PCRF Abstracts - Details View



Emergency Medical Services Worker Satisfaction: Results from a National Survey

Author: Emily Kennedy | Paramedic | Onslow County EMS

Associate Authors: Deziel, Jackson, D, PhD, MPA, NRP | Raming, Brian, PhD, MBA, NRP


Management theory indicates that a happy employee is a productive employee and that employee satisfaction is a leading cause for retention and resignation. As the price tag of replacing an employee surges into the five-figures, we must explore what truly makes our workers “happy.” Even small changes can exponentially affect a positive work environment at a fraction the cost of turnover. 


An electronic survey was distributed via email and social media to workers who held a prehospital provider credential. All responses were anonymous and no personally identifying data were collected. Respondents did not receive compensation for their participation. For analysis, Likert-type questions were used with the five-point scale. For tests of inference, the authors employed Chi-squared tests, logistic regression, and ordered logistic regression.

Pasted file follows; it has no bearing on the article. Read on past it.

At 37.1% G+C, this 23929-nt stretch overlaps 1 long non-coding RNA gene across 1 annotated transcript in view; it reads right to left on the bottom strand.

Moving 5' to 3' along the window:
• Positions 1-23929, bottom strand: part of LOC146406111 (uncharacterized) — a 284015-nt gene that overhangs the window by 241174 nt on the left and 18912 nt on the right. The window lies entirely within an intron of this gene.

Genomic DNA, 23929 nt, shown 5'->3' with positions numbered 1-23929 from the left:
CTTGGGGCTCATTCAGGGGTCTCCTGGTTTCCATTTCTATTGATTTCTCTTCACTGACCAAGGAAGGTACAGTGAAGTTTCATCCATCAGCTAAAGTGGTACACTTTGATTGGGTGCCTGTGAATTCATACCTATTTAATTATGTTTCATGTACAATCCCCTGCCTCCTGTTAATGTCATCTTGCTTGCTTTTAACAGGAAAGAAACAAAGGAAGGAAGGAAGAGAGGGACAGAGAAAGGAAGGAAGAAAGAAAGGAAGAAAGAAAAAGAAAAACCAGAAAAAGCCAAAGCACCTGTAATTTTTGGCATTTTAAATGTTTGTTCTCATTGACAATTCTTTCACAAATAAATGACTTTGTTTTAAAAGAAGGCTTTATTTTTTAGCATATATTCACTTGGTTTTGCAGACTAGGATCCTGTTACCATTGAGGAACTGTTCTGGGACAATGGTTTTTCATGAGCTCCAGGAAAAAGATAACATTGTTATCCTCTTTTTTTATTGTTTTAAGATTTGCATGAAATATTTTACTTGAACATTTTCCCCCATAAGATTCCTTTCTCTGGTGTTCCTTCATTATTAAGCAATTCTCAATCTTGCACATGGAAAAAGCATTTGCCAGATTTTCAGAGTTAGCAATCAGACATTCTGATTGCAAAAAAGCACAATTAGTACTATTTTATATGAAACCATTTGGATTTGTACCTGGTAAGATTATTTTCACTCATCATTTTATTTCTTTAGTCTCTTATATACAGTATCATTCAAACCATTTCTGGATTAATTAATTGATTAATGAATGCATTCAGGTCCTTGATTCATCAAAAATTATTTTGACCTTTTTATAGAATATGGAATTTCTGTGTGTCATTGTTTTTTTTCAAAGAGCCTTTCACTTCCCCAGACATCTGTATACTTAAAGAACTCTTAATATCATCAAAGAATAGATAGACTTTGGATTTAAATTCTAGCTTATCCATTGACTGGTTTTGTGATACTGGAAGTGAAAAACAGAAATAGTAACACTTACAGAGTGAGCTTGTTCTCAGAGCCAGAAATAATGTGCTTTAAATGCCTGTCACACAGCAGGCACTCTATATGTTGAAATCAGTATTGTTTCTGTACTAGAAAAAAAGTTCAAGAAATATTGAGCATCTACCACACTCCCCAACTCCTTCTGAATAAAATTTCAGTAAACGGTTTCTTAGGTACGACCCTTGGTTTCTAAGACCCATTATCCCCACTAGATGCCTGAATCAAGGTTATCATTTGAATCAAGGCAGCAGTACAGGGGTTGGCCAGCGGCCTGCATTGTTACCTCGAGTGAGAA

The survey distribution yielded 703 responses. A majority of participants reported that they were happy with their current job (79.4%) and were secure in their employment (72%). As to equipment and staffing, 72% felt as though they had the necessary equipment to perform their duties, but 44% deemed their organization as adequately staffed. A plurality (47.6%) believed that they were not paid a fair salary, but a majority (59.7%) indicated that they received adequate vacation time/leave. When rating their work environment, a quarter of participants (25.2%) stated that they had been bullied at work and 37.9% were uncomfortable requesting sick-time/leave. Participants were 2.3-times more likely to report being happy with their job if they agreed that their organization was adequately staffed, and 2-times more likely to be happy if they agreed that they had adequate equipment. Additionally, respondents were 89% more likely to report happiness if they felt their employer was meeting their mental health needs. Respondent salary was not associated with job satisfaction. 


Most respondents were happy in their current job. Adequate equipment, staffing, and mental health resources were the largest drivers of satisfaction. Although nearly half of participants believed that they were not paid a fair salary, it did not affect their overall satisfaction. The results of this survey indicate that managers should focus on a suite of well-rounded employee resources.